• Author: Theodor H. Winkler
  • Publication Date: 10-2002
  • Content Type: Working Paper
  • Institution: Geneva Centre for the Democratic Control of Armed Forces
  • Abstract: When the Berlin Wall came crashing down and the Cold War reluctantly proved, to everybody's surprise, to be truly over, there was an apparent, almost embarrassing inability to define the key parameters that would mark the new era that had obviously dawned. Even to give it a name proved difficult. The best attempt still remains “Post Cold War World”, i.e. a negative description (the absence of the Cold War) and not a positive analysis of what truly marks the emerging new international system.
  • Topic: Security, Defense Policy, Civil Society, Cold War, Democratization, Reform
  • Political Geography: Europe
  • Author: Nicholas Williams
  • Publication Date: 10-2002
  • Content Type: Working Paper
  • Institution: Geneva Centre for the Democratic Control of Armed Forces
  • Abstract: The implications of the events of September 11 are not yet fully clear. Generally, national security policies and postures take some time to appreciate the effects of strategic shifts. Even if the lessons are quickly learnt, security structures can be slow to absorb them. European defence structures and capabilities are already subject to the transformation required by the end of east-west confrontation and the arrival in the 1990s of the new demands of crisis management. Yet, over twelve years after the end of the Cold War, the necessary transformations and re-posturing of European armed forces are still under way. This is partly due to the scale of the task; partly the result of the costs of military restructuring (while banking immediately the savings arising from force reductions, Governments have preferred to invest over time in new military capabilities); and partly because there is no great sense of urgency. By definition, crisis management is a question of political choice, rather than a matter of direct national security. Developing the necessary capabilities has been an evolutionary process, subject to the need to manage new programmes within declining defence budgets.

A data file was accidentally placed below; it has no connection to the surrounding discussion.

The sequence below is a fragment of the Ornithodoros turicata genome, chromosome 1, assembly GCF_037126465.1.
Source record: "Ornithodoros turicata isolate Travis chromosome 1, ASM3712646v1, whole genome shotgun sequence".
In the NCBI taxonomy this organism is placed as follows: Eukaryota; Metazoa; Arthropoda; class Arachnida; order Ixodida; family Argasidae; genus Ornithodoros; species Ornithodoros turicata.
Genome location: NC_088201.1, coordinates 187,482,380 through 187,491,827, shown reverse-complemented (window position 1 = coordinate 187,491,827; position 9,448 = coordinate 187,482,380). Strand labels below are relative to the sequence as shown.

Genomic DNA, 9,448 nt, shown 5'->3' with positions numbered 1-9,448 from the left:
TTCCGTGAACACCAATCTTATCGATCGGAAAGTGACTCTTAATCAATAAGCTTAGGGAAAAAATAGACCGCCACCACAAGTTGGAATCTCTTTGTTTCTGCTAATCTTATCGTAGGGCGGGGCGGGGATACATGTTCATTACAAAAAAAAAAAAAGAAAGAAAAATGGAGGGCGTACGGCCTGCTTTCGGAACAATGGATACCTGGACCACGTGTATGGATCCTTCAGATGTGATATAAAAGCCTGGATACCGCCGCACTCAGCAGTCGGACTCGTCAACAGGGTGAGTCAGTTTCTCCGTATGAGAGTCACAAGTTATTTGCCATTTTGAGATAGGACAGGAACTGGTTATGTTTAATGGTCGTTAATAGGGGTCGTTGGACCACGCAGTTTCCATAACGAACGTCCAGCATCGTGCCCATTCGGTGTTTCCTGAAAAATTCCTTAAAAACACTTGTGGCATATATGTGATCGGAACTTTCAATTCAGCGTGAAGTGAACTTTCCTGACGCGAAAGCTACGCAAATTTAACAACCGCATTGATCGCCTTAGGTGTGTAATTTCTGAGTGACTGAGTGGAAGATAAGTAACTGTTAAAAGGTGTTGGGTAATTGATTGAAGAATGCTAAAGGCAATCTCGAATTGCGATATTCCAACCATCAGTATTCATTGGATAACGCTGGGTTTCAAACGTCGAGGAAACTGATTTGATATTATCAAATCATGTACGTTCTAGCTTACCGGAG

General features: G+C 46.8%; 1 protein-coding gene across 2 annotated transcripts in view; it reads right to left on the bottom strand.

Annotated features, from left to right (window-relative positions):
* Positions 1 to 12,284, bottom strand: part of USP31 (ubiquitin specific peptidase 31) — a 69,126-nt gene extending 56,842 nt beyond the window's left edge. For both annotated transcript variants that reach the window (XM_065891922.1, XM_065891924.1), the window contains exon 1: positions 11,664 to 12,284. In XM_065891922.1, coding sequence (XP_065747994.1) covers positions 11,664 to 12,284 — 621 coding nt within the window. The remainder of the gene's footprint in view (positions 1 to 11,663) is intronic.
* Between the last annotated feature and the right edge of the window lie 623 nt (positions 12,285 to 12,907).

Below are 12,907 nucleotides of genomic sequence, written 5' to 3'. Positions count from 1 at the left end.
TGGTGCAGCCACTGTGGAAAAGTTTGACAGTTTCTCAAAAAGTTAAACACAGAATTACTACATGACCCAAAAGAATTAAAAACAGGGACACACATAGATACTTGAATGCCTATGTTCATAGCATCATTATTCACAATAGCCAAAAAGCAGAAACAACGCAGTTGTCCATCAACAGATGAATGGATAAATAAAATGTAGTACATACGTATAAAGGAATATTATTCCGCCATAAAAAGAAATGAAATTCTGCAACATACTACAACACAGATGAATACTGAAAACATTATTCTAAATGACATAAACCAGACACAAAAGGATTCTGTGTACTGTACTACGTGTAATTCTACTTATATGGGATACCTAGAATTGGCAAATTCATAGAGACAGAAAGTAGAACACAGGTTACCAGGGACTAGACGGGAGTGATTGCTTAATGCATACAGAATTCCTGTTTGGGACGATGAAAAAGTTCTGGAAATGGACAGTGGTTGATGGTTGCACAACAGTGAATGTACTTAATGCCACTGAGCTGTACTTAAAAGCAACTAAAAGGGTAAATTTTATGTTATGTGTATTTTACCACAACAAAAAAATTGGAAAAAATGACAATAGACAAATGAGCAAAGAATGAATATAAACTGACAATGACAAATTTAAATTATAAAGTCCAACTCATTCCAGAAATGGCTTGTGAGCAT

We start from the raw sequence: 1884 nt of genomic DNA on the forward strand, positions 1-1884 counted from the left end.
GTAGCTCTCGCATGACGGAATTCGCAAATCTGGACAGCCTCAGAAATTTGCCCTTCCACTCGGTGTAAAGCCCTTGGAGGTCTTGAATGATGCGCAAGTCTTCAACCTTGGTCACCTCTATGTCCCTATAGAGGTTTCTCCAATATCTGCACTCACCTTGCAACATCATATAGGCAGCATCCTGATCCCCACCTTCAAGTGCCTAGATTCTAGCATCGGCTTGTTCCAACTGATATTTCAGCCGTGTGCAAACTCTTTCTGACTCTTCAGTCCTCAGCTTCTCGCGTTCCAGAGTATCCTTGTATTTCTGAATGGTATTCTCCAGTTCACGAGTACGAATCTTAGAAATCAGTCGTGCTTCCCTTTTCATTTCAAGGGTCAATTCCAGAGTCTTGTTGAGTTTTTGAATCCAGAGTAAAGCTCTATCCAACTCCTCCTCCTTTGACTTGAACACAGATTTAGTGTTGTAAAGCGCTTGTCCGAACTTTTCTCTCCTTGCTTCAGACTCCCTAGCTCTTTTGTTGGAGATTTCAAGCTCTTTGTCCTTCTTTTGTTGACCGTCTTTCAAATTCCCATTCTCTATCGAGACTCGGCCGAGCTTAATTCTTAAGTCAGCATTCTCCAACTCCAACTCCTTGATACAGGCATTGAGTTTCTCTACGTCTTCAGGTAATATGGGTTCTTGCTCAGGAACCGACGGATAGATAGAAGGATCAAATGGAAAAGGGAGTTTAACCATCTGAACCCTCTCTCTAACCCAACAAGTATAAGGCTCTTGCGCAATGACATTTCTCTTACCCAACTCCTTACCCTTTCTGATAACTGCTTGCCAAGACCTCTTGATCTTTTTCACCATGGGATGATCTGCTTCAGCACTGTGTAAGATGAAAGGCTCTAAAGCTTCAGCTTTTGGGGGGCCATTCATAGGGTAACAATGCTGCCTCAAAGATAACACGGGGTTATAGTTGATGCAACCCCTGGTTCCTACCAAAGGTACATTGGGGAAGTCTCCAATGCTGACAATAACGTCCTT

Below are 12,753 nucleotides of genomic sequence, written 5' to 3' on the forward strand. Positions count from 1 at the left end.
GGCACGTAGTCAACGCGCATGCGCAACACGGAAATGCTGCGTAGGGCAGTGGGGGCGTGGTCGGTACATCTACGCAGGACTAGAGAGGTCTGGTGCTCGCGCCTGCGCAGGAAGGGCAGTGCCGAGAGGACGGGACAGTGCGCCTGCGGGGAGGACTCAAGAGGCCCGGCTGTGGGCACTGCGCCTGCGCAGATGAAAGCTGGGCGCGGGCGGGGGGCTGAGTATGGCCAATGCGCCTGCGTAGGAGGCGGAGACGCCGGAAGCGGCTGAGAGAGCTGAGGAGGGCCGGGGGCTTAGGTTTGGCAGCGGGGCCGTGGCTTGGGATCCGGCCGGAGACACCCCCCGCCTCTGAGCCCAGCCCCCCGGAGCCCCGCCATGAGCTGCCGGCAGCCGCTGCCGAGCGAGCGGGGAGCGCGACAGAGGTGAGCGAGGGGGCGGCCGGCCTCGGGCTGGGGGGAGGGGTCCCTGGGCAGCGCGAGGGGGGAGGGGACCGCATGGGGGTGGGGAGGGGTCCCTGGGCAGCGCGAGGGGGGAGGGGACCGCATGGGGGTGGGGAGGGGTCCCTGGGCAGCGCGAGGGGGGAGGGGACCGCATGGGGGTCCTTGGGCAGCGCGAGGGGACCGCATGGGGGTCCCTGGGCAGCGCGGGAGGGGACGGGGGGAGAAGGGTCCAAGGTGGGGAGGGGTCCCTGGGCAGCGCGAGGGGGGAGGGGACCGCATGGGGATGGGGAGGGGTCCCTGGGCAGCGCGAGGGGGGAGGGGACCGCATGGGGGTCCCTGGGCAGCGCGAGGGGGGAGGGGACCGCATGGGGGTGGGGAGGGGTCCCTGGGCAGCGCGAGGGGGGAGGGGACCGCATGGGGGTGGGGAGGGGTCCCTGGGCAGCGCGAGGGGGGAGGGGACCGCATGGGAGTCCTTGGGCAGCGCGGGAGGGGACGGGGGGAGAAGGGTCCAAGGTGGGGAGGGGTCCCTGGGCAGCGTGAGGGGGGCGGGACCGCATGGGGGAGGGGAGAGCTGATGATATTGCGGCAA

• Topic: International Relations, Security, Defense Policy, Cold War, Democratization
  • Political Geography: Europe
  • Author: Wilhelm Germann
  • Publication Date: 10-2002
  • Content Type: Working Paper
  • Institution: Geneva Centre for the Democratic Control of Armed Forces
  • Abstract: The new realities and challenges governing the nature of security in the post Cold War era have brought about a variety of pressing reasons for engaging in security related reforms. The inherent needs oscillate between mere adjustments of traditional concepts and force structures to today's quite different security requirements, on the one end, and comprehensive political reorientation and transformation, including the establishment of entire new national and regional security architectures, on the other.
  • Topic: Security, Cold War, Regional Cooperation
  • Political Geography: Europe
  • Author: Steven E. Meyer
  • Publication Date: 08-2002
  • Content Type: Working Paper
  • Institution: The Woodrow Wilson International Center for Scholars
  • Abstract: As long as the Cold War framed the international arena, relations between the United States and Yugoslavia were—for the most part—fairly clear and predictable. Both sides played their assigned roles well in the larger East-West drama. For the U.S., Yugoslavia—after Tito and Stalin split in 1948—was the useful, even reliable, strategically-placed, communist antagonist to the Soviet Union. Certainly, Washington complained at times about Yugoslavia's preference for nonalignment and lamented the fact that it was not part of the Western alliance. The fact that Yugoslavia was indeed a communist state that Moscow could not control, however, more than compensated for these “short comings.” As a reward, the U.S. courted Tito, provided economic aid, and paid virtually no attention to how he ran the country—even his brutal rise to power after World War II was of little consequence.